Talk:Treaty of Turkmenchay

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Content[edit]

While the whole article needs work, for now only made the intro more consistent with historic facts and other articles, such as Gulistan Treaty. --adil 15:32, 28 March 2007 (UTC)

Do not add in POV statements. Wikipedia is not the place for "beliefs", but rather facts.Azerbaijani 23:51, 28 March 2007 (UTC)
you are acting in such a bad faith, that it's simply increddible! First off, who included the first two sentences in this paragraph:

"Today, Iran officially sees this and the preceding Gulistan Treaty as the most humiliating treaties signed in the country's millennia-old history. The treaty is the reason many Iranians consider Fath Ali Shah to be one of Iran's most incompetent rulers. Meanwhile, Azerbaijanis see the treaty as the division of their homeland into two parts."

That's complete POV -- unreferenced, unsourced. Why didn't you delete that? And you declare my addition as "POV"? OK, I will add it back, together with this quote since you leave me no other choice:

"However the result of the Treaty of Turkmanchai was a tragedy for the Azerbaijani people. It demarcated a borderline through their territory along the Araxes river, a border that still today divides the Azerbaijani people." Prof. Svante Cornell, "Small nations and great powers: A Study of Ethnopolitical Conflict in the Caucasus", Richmond: Curzon Press, 2001, p. 37. --adil 03:25, 29 March 2007 (UTC)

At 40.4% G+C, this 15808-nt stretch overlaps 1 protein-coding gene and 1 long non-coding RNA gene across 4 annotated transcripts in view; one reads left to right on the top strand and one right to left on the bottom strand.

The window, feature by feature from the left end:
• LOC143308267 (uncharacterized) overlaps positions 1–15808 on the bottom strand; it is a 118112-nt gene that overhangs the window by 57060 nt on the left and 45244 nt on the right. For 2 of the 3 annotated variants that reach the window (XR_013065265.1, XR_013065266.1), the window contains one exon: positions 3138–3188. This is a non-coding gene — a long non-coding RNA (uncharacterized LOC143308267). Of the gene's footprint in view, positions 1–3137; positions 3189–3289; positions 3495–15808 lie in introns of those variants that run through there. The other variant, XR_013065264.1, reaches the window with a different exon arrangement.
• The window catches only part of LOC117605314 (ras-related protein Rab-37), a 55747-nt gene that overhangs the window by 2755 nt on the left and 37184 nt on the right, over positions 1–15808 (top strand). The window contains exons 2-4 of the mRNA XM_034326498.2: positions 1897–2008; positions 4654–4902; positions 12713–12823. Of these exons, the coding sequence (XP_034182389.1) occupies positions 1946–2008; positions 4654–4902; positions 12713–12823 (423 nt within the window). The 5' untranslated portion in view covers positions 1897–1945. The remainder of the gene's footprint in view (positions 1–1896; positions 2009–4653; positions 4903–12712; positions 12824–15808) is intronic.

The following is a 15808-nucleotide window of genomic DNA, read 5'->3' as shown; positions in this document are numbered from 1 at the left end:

That source doesnt makes sense, as there was not one territory to be separated in the first place. You just contradicted yourself also, as in other articles you said that the Caucasus was not a part of Iran during the Russo-Iranian wars.Azerbaijani 04:31, 29 March 2007 (UTC)
-))))) This is Original Research and POV on your part, and you contradict Prof. Cornell? you don't even have a Ph.D. (unlike Cornell, and myself). Sure, Caucasus was not part of Iran (except a few khanates), but South Azerbaijan with its khanates was part of Iran. Also, this is not according to me, but according to the sources I cited. --adil 05:00, 29 March 2007 (UTC)


I am not sure what this is about but some comments here do not seem constructive. Any article where both Iranian and Azerbaijani republican users might have a slight conflict of idea (and there is not too many of these articles just 5-10),should be discussed with the edits in the talk page in order to reach a agreeable consensus or at least just quote scholarly sources. Or else the Wikipedia experience instead of being constructive will just degenerate into unfortunate comments (the reason I had to archive Safavids many times and that was frustrating).